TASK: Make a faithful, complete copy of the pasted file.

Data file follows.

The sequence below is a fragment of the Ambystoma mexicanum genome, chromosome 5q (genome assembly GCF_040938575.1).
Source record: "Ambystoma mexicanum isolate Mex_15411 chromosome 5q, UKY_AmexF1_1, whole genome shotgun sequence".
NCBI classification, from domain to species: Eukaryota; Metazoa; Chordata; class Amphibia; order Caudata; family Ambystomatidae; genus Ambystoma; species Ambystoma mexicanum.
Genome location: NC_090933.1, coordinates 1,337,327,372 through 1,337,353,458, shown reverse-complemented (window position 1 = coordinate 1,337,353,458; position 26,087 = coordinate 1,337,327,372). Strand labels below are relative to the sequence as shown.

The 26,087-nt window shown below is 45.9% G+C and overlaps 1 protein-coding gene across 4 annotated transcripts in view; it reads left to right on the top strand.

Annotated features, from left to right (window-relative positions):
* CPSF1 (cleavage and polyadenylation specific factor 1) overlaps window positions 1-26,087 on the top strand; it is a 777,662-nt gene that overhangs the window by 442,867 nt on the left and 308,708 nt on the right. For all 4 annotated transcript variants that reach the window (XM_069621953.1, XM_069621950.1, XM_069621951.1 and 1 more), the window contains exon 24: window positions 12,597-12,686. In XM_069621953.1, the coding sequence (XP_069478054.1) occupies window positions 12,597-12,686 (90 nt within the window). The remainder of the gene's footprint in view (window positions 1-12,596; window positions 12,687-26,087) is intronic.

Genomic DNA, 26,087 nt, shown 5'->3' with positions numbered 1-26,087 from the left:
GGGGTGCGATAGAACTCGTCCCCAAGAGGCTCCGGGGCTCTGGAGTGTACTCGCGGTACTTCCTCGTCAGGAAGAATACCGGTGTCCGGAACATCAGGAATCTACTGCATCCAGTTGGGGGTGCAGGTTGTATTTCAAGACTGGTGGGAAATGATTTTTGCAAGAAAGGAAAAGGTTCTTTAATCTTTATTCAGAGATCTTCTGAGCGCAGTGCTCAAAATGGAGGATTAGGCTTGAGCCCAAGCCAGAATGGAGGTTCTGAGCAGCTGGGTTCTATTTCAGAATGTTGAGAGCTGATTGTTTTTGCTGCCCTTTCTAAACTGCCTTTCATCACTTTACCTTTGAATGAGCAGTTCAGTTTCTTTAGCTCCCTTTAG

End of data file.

The sequence below is a fragment of the Ambystoma mexicanum genome, chromosome 5q (genome assembly GCF_040938575.1).
Source record: "Ambystoma mexicanum isolate Mex_15411 chromosome 5q, UKY_AmexF1_1, whole genome shotgun sequence".
NCBI classification, from domain to species: Eukaryota; Metazoa; Chordata; class Amphibia; order Caudata; family Ambystomatidae; genus Ambystoma; species Ambystoma mexicanum.
Genome location: NC_090933.1, coordinates 1,337,327,372 through 1,337,353,458, shown reverse-complemented (window position 1 = coordinate 1,337,353,458; position 26,087 = coordinate 1,337,327,372). Strand labels below are relative to the sequence as shown.

The 26,087-nt window shown below is 45.9% G+C and overlaps 1 protein-coding gene across 4 annotated transcripts in view; it reads left to right on the top strand.

Annotated features, from left to right (window-relative positions):
* CPSF1 (cleavage and polyadenylation specific factor 1) overlaps window positions 1-26,087 on the top strand; it is a 777,662-nt gene that overhangs the window by 442,867 nt on the left and 308,708 nt on the right. For all 4 annotated transcript variants that reach the window (XM_069621953.1, XM_069621950.1, XM_069621951.1 and 1 more), the window contains exon 24: window positions 12,597-12,686. In XM_069621953.1, the coding sequence (XP_069478054.1) occupies window positions 12,597-12,686 (90 nt within the window). The remainder of the gene's footprint in view (window positions 1-12,596; window positions 12,687-26,087) is intronic.

Genomic DNA, 26,087 nt, shown 5'->3' with positions numbered 1-26,087 from the left:
GGGGTGCGATAGAACTCGTCCCCAAGAGGCTCCGGGGCTCTGGAGTGTACTCGCGGTACTTCCTCGTCAGGAAGAATACCGGTGTCCGGAACATCAGGAATCTACTGCATCCAGTTGGGGGTGCAGGTTGTATTTCAAGACTGGTGGGAAATGATTTTTGCAAGAAAGGAAAAGGTTCTTTAATCTTTATTCAGAGATCTTCTGAGCGCAGTGCTCAAAATGGAGGATTAGGCTTGAGCCCAAGCCAGAATGGAGGTTCTGAGCAGCTGGGTTCTATTTCAGAATGTTGAGAGCTGATTGTTTTTGCTGCCCTTTCTAAACTGCCTTTCATCACTTTACCTTTGAATGAGCAGTTCAGTTTCTTTAGCTCCCTTTAG